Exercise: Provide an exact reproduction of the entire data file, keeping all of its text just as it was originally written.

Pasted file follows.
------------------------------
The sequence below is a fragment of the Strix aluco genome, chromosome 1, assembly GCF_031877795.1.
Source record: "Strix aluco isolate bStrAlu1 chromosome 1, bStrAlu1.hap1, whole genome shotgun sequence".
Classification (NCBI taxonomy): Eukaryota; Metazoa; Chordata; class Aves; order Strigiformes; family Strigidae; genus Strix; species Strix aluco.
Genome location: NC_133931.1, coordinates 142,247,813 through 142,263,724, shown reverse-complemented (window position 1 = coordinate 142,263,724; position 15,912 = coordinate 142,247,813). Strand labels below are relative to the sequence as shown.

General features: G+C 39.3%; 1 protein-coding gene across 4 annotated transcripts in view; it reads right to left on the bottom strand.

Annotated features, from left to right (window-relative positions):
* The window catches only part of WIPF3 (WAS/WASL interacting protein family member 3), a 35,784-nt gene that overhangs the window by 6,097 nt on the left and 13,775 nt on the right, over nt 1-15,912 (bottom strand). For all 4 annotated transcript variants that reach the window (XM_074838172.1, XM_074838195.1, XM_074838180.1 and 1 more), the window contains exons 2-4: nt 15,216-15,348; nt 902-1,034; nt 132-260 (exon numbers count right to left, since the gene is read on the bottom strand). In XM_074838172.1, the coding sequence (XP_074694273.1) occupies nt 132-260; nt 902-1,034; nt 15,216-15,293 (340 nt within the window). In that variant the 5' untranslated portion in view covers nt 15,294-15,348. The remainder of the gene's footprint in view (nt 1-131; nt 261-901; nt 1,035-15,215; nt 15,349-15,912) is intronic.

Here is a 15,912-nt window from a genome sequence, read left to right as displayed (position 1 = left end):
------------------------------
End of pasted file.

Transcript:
The sequence below is a fragment of the Strix aluco genome, chromosome 1, assembly GCF_031877795.1.
Source record: "Strix aluco isolate bStrAlu1 chromosome 1, bStrAlu1.hap1, whole genome shotgun sequence".
Classification (NCBI taxonomy): Eukaryota; Metazoa; Chordata; class Aves; order Strigiformes; family Strigidae; genus Strix; species Strix aluco.
Genome location: NC_133931.1, coordinates 142,247,813 through 142,263,724, shown reverse-complemented (window position 1 = coordinate 142,263,724; position 15,912 = coordinate 142,247,813). Strand labels below are relative to the sequence as shown.

General features: G+C 39.3%; 1 protein-coding gene across 4 annotated transcripts in view; it reads right to left on the bottom strand.

Annotated features, from left to right (window-relative positions):
* The window catches only part of WIPF3 (WAS/WASL interacting protein family member 3), a 35,784-nt gene that overhangs the window by 6,097 nt on the left and 13,775 nt on the right, over nt 1-15,912 (bottom strand). For all 4 annotated transcript variants that reach the window (XM_074838172.1, XM_074838195.1, XM_074838180.1 and 1 more), the window contains exons 2-4: nt 15,216-15,348; nt 902-1,034; nt 132-260 (exon numbers count right to left, since the gene is read on the bottom strand). In XM_074838172.1, the coding sequence (XP_074694273.1) occupies nt 132-260; nt 902-1,034; nt 15,216-15,293 (340 nt within the window). In that variant the 5' untranslated portion in view covers nt 15,294-15,348. The remainder of the gene's footprint in view (nt 1-131; nt 261-901; nt 1,035-15,215; nt 15,349-15,912) is intronic.

Here is a 15,912-nt window from a genome sequence, read left to right as displayed (position 1 = left end):